Friday, October 28, 2011

Addressing Misogyny In SOS Chapter One

I bet you didn't know that Song of Solomon Addressed Misogyny. Actually, it really only gives a picture of it as anger of brothers against a sister, the Beloved, and the Chorus's and/or Lovers drawing her away from it to a safe place.

First, the verses where the Beloved admits the anger of her brothers and their ganging up on her and oppressing her, making her their servant rather than their sibling or equal.

Songs 1:5 “I am black but lovely, O daughters of Jerusalem, Like the tents of Kedar, Like the curtains of Solomon. 6 “Do not stare at me because I am swarthy, For the sun has burned me. My mother’s sons were angry with me; They made me caretaker of the vineyards, But I have not taken care of my own vineyard."

Her brothers are not treating this nobleman's daughter (SOS 7:1) as a fellow heir but as something less than themselves, a servant or slave, someone for them to lord over. Though she had her own inheritance, her own vineyard, she's not allowed take care of it. She is persuaded or coerced or forced, by her brothers, to take care of their vineyard, their vision, their calling. Her brothers do not allow her to own her own vision/vineyard. She's not allowed to develop her own talents or take care of her own business. And she's been burned by their harsh treatment.
What follows in chapter one, is the healing and protecting powers of the king working toward the beloved because those who should have been looking out for her well being were too busy taking advantage of her and stealing from her.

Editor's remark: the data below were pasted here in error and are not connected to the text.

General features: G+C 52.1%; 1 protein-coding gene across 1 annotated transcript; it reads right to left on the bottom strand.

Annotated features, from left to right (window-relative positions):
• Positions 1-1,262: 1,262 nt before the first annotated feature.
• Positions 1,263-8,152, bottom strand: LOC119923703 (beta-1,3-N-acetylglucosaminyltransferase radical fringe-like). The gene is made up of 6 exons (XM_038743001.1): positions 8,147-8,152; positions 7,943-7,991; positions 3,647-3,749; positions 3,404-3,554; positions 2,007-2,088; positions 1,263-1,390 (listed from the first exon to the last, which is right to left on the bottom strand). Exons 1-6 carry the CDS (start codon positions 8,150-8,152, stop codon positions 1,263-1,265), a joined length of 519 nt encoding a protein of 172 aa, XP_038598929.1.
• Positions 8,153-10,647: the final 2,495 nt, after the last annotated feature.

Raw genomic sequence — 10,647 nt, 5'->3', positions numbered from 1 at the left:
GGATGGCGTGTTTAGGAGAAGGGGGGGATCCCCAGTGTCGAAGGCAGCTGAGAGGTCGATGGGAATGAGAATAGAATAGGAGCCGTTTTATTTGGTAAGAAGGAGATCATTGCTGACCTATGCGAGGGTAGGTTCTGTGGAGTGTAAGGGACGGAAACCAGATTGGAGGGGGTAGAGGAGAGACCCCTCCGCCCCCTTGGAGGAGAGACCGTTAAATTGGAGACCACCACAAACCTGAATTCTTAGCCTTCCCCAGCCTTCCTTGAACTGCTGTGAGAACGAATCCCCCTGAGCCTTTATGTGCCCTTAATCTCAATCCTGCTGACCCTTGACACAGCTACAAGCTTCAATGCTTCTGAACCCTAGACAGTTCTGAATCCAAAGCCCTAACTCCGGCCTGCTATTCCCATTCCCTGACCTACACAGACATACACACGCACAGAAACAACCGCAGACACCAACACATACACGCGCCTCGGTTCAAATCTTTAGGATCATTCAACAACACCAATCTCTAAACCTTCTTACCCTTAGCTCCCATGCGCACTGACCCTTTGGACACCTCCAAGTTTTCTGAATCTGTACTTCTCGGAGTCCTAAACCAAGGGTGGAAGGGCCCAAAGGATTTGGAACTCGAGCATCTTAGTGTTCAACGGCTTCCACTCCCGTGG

Her brothers are referred as her mother's sons. They can be symbolic of anyone who is abusive towards us within or without the church.


Wenatchee the Hatchet said...

The phrase "mother's sons" could be a form of distancing. I.e. they share the same mother but not the same father. In mixed marriage settings stepsiblings and half siblings are not always as close to each other as biological siblings descended from the same mother and father are. As a step sibling I've certainly noticed this in a variety of practical ways.

In patriarchal societies fatherly lineage was what counted. The distancing statement could speak of the unwillingness of half-siblings (i.e. mother's sons) to properly recognize the woman as part of the same family.

Mara Reid said...

It could mean all that and probably does mean that first of all on the first level of understanding.

On the symbolic level, I've heard people refer to 'mother' as being symbolic of the world or of the church (i.e God-father, church-mother). Whether there is anything to that or not, this I know.
People in the world have burned us, people in the church have burned us including supposed 'brothers'.

On another symbolic level, it could be about brothers mistreating a sister because she is a sister rather than a brother.
Back in the day, whereas a man might have multiple wives, a woman would not have multiple husbands. Unless the beloved's mother was widowed, calling her brothers her mother's sons might indicate that they are NOT half siblings, but rather whole.

Of course it is not clear, nor do I feel it's meant to be clear, black and white, one way and no other way at all.

Poetry can contain so many things on so many levels and can speak so many different things to so many different people and yet have a deep honestly throughout.

To the wounded soul, the symbolism can meet them at the point of need.
~Half-sibling (half breed)
~Mistreated in church (spiritual abuse)
~Actual child abuse in the home
~ETC to infinity.

God is infinit. His healing is for all for any reason. The symbolism and/or take away from these verses do not have to be confined down to something small. It can be viewed open ended and far reaching.